Depression is like being stuck in a deep, dark dungeon. The walls are dull and there are no windows. You feel suffocated and disturbed all the time. Your head feels empty and you feel lifeless: like all your abilities and energy have been sucked away by a black hole.
The worst part is, no one seems to understand the mental pain you are going through. People label you and call you lazy, moody and selfish.
I’ve been through severe clinical depression and would not wish that mental agony for anyone. But despite the pain, Allah taught me many precious lessons through my depression. This illness has shaped me into the person I am today and I do not regret having this disorder.
When I was actually having depressive episodes, I wished someone would teach me how to manage this deathly affliction. But that never happened. That’s when I learned the valuable lesson that when you can’t find a shady tree, plant one.
“Verily never will Allah change the condition of a people until they change it themselves.” [Qur’an: Chapter 13, Verse 11]
This article is the tree I’ve planted to help you bring back productivity to your life. So here are 5 proven and practical ways to manage depression that have done wonders for me and many different people for years:
Initially in my depression, I was always told to pray more. But I never understood this advice nor did it seem to help me. I was already praying but the depression wasn’t going away. Then I realized: I didn’t need to change the amount of my salah, rather I needed to change the quality of it.
When I started improving my relationship with Allah through salah, I noticed an immense change in my mood. Salah helped me manage depression because in sujood, I would make dua to Allah to help me cope with this illness. That’s when I learned the second technique to managing depression…
Suggesting taking anti-depressants might come as a shocker for many, but there is nothing wrong with using them if your doctor has prescribed them for you. Just like a deep cut needs a bandage, clinical and severe depression warrants medication.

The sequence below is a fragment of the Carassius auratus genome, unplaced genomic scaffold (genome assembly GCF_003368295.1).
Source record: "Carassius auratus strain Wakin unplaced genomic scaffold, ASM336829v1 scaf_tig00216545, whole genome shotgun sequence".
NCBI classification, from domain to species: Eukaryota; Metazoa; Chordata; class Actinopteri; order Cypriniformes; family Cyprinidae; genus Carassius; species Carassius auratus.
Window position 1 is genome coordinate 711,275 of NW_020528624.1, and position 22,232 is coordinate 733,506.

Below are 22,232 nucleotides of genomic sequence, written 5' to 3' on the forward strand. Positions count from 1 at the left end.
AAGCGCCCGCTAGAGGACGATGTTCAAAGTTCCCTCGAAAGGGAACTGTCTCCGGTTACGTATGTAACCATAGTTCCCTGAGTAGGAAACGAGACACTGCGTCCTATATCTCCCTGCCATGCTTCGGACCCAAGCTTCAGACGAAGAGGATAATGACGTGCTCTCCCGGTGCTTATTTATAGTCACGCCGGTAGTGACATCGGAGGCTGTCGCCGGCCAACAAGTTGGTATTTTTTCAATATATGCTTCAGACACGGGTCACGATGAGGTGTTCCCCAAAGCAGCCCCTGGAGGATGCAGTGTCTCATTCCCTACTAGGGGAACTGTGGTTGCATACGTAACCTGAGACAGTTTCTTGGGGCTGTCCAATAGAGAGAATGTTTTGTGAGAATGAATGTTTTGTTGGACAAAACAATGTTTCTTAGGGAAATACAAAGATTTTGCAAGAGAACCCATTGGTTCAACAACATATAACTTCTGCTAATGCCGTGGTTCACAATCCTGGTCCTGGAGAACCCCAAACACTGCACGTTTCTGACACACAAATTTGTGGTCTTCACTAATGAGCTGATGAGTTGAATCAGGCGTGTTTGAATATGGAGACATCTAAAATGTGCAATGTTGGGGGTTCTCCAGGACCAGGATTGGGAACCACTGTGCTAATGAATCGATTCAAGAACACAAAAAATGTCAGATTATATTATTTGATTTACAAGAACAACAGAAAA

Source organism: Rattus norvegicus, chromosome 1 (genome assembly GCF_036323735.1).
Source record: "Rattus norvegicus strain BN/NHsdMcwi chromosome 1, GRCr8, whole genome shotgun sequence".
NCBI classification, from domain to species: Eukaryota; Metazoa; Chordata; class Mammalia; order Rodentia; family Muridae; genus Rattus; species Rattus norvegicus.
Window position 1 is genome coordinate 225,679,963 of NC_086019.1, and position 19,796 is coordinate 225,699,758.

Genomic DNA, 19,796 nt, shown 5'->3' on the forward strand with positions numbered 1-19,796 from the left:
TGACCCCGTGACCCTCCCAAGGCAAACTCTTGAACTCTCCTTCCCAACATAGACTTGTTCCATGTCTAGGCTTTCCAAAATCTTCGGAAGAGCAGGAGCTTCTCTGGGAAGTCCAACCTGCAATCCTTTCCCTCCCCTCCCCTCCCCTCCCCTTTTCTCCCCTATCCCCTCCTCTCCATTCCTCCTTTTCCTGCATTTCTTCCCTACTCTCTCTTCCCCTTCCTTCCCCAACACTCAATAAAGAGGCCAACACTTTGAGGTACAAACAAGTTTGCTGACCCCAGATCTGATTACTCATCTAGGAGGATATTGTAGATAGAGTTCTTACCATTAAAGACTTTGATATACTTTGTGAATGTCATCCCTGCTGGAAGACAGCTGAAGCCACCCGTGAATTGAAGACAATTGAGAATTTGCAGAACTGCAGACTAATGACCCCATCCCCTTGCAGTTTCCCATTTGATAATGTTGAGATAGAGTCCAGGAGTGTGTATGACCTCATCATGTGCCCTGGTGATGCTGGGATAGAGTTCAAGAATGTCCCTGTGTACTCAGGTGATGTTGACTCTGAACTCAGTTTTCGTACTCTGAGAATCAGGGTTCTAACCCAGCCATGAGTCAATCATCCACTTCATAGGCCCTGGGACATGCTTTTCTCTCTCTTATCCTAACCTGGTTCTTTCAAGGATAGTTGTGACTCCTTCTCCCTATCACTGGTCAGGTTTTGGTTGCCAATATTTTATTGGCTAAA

However, this option is not for everyone. When you have situational depression (which I talk about in my depression eBook), pills are often not the answer. With this type of depression, you need…
3. Exercise and Healthy Eating
If you’re skeptical about the consequences of taking prescribed anti-depressants, here’s my personal experience: I’ve been able to completely stay off anti-depressants for ages because of the life style changes I’ve made. I did need pills when I had severe depression, but once the severe down time passes, a little physical exercise and healthy eating can do wonders for your mood. Learn how to make your personal exercise program and plan healthy, tasty meals for yourself!
4. Support Network
Strong support networks are one of the most effective aides to completely overcoming depression and regaining your productivity. When you’re low:
- don’t be alone: be with positive people from your friends or family
- talk out your depression with people who you know will be of help, but be careful of whom you trust
- seek help from as many different professionals as you need
Therapy helps you identify the triggers of your depression (even clinical depression) and works better than medication. Psychotherapy, cognitive behavioral therapy or art therapy – you can explore and choose the therapy that works best to bring back your liveliness. Remember, therapy is a consistent process and needs regular sessions to work. It’s like mental exercise: just like we need to stimulate our body physically, therapy helps stimulate our minds to become productive again.
Ultimately, every shady tree that gives you refuge from depression is a favor from Allah. Cherish it, be grateful for it and use it to your advantage.
What is your experience with depression? What do you do when you feel depressed? Comment below!
About the Author:
Saba Malik is a blogger at and founder of MorningWind.org. She is a teacher, life coach and has authored “When you’re Muslim, You Can Manage Depression with Islam” (available for free on http://www.MorningWind.org). Talk to her at firstname.lastname@example.org.